“We, of course, checked who these people are. We know who they are, we found them… I hope they will come out themselves and speak about themselves. It will be better for everyone,” he told reporters on the sidelines of the economic summit.
“There is nothing special there, nothing criminal, I assure you. We’ll see in the near future,” he added.
Putin urged the two men to speak to the journalists.
“I would like to appeal to them so that they hear us today.”
On March 4, Skripal and his daughter were found slumped unconscious on a bench in Salisbury after being exposed to the nerve agent Novichok. They spent weeks in hospital before being discharged.
The failed attack triggered a major diplomatic crisis between the UK and Russia, with the British government alleging Moscow was responsible for their attempted murder. Russia has repeatedly denied any involvement.
British prosecutors issued European arrest warrants last week for Petrov and Boshirov, charging them with conspiracy to murder.
UK Prime Minister Theresa May said the two suspects were Russian military intelligence officers almost certainly acting on orders from high up in the Russian state.
In response to the charges last week, the Russian foreign ministry said that the names and the photographs of the accused “mean nothing to us”.
Al Jazeera’s Rory Challands, reporting from Vladivostok, said Putin’s remarks contradict the earlier claims made by the Russian foreign ministry.
“That’s a change in the script there,” he said.
British police said the suspects, both about 40-years old, flew from Moscow to London on Russian passports two days before the Skripals were poisoned.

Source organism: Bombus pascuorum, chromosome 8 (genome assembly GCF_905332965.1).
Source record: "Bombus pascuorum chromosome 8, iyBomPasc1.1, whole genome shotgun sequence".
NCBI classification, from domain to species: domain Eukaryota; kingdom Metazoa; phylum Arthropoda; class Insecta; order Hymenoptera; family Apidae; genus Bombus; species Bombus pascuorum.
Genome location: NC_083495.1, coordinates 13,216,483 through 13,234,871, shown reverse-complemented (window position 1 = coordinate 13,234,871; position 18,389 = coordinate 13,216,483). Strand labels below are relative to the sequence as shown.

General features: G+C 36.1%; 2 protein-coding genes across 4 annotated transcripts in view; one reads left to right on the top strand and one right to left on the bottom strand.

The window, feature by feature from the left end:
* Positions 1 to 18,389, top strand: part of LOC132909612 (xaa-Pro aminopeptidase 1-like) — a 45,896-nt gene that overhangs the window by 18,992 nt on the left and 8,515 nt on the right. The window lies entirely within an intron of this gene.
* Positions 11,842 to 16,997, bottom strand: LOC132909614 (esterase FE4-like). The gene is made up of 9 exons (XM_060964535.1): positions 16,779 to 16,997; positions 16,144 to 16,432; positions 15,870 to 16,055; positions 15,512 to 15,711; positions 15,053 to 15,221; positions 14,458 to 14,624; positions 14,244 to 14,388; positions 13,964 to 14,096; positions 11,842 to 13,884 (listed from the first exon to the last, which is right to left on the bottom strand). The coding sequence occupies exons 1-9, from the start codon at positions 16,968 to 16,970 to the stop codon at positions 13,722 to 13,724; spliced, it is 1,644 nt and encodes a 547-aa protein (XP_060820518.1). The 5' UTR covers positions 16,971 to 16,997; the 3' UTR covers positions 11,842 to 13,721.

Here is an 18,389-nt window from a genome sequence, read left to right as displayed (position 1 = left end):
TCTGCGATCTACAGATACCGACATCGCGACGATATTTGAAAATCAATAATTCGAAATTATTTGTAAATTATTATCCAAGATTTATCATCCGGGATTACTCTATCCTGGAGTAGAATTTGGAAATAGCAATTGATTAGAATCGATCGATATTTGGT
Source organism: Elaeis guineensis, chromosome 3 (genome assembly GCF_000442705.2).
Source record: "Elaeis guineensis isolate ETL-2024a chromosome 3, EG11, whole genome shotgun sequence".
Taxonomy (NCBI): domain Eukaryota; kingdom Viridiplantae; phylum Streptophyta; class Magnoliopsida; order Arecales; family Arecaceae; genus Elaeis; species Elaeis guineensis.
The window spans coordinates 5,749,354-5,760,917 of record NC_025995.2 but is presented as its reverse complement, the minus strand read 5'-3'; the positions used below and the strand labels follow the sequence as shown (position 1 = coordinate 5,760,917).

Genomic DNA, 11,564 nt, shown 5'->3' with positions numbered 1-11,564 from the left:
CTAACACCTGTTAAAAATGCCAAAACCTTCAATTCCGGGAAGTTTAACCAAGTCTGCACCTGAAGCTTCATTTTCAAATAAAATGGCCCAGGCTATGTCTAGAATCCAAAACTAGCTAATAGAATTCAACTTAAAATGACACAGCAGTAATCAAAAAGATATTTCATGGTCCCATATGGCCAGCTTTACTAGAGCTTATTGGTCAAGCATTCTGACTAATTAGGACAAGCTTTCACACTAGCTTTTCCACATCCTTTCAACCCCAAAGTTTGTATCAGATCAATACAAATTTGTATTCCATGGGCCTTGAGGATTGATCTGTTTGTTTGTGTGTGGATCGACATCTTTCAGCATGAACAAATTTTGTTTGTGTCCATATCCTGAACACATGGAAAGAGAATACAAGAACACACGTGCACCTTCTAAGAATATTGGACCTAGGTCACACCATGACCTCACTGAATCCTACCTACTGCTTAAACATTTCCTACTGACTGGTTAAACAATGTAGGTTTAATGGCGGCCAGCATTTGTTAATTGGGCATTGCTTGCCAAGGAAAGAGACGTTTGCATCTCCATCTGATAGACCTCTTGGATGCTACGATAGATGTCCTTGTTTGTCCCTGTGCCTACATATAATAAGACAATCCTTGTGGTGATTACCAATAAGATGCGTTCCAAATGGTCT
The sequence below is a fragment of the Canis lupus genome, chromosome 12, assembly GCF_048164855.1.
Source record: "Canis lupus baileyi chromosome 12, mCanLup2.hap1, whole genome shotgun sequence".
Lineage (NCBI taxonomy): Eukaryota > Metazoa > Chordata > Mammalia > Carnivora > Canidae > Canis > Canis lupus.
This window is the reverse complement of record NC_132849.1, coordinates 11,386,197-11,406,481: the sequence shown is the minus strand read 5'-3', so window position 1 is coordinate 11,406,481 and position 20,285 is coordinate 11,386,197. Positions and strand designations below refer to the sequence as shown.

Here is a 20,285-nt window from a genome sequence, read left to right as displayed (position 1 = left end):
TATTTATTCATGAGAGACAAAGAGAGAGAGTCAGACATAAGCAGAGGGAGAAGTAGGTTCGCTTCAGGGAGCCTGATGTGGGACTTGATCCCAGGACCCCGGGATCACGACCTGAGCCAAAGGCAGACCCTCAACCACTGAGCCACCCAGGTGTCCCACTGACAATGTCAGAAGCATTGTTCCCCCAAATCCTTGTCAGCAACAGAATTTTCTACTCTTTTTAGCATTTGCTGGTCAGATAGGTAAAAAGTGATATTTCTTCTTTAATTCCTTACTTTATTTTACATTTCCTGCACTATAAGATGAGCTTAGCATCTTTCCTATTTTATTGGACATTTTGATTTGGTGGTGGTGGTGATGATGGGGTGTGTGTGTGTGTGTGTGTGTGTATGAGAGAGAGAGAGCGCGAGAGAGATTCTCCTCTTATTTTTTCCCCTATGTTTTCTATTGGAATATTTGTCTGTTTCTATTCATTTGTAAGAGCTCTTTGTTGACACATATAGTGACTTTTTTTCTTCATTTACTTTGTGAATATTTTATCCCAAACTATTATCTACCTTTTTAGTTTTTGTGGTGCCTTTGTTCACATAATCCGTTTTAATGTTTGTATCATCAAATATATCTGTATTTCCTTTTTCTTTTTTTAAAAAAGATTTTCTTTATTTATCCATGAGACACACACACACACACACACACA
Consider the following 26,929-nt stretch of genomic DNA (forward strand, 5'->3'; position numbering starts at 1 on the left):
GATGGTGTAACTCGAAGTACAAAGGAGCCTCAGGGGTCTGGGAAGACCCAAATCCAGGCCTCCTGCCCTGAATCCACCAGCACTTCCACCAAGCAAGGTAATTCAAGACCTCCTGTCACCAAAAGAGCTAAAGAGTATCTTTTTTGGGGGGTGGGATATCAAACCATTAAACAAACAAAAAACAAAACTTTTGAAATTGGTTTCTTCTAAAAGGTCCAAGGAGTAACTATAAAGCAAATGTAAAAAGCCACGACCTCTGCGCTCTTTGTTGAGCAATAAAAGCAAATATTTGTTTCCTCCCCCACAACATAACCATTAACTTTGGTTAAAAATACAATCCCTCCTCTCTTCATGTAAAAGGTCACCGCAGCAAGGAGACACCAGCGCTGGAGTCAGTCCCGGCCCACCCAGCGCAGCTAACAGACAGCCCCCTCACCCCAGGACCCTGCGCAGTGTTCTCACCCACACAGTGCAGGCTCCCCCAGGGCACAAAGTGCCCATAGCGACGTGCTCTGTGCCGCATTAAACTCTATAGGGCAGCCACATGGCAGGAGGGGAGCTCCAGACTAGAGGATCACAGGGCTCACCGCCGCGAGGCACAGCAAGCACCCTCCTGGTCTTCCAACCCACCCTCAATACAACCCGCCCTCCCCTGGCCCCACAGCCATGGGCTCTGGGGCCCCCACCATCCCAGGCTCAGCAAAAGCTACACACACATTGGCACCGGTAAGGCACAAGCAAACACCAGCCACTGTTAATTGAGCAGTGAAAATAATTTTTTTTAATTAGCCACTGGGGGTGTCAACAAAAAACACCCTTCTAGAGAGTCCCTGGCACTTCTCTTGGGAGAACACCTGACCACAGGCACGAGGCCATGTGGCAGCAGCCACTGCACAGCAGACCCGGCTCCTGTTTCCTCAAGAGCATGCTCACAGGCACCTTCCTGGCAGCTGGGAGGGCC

UK prosecutors said they had “sufficient evidence” to charge the pair, but did not formally demand their extradition, as Russia does not extradite its citizens.
“If we do actually see these two men in front of TV cameras or sitting down with journalists, being quizzed on what this was all about, it would be interesting to see what their explanation is.”
While any gamer would like to have a $300 gaming headset, it isn’t always practical or affordable. Typically, it’s the latter that is the issue, since most premium headsets cost almost as much as a new console. That doesn’t mean you can’t get a decent pair of headphones on a budget, though it might make finding some just a little harder. Thankfully, HyperX is here with a headset perfect for the conscious gamers out there.
The HyperX has a history of delivering reliable gaming headsets across the board, and the Cloud Stinger is no different. Admittedly, the build quality of the headset isn’t going to be anything special. It’s an unassuming headset that, while all-plastic, doesn’t feel cheaply made. The Stinger is also fairly comfortable for the price, though the ear pads could be a bit thicker.
The Cloud Stinger will also deliver reliable audio across the board, with most sound effects coming through clearly enough. In fairness, it won’t be booming into the ear the way more expensive headsets do, though that’s to be expected from a $50 headset. One major advantage it does have though is cross-platform compatibility.
More expensive headsets tend to be locked to one or two platforms, so you have to be careful with which headset you purchase. If you were to get the Cloud Stinger, that’s one concern that can be crossed off the list.
Jeremy P. Snow expressed his happiness with the Cloud Stinger, saying:
“Fantastic headset for the price! The earpieces are very comfortable and can definitely drown out the surrounding noise when you’ve got them cranked at full volume. The intuitive microphone design is great too. Before this I had the PS4 wireless headset and sometimes my wife would come in and not know whether I was in a chat or just listening to my game, and now she knows if the mic is up, I’m good to talk, and if it’s down…it’s game time!”
Humane Society Southern Regional Director Laura Bevan gives pet owners advice on how to keep pets safe during a natural disaster. Animalkind
Dr. Robin Ganzert’s home, located in the barrier islands of South Carolina, was put under mandatory evacuation on Monday.
The owner of an 8-year-old Morkie (Maltese and Yorkie mix) named Daisy, Ganzert snapped photos of her pet, got her disaster prep kit ready — including a few toys for Daisy — and planned to head inland, away from the impact zone.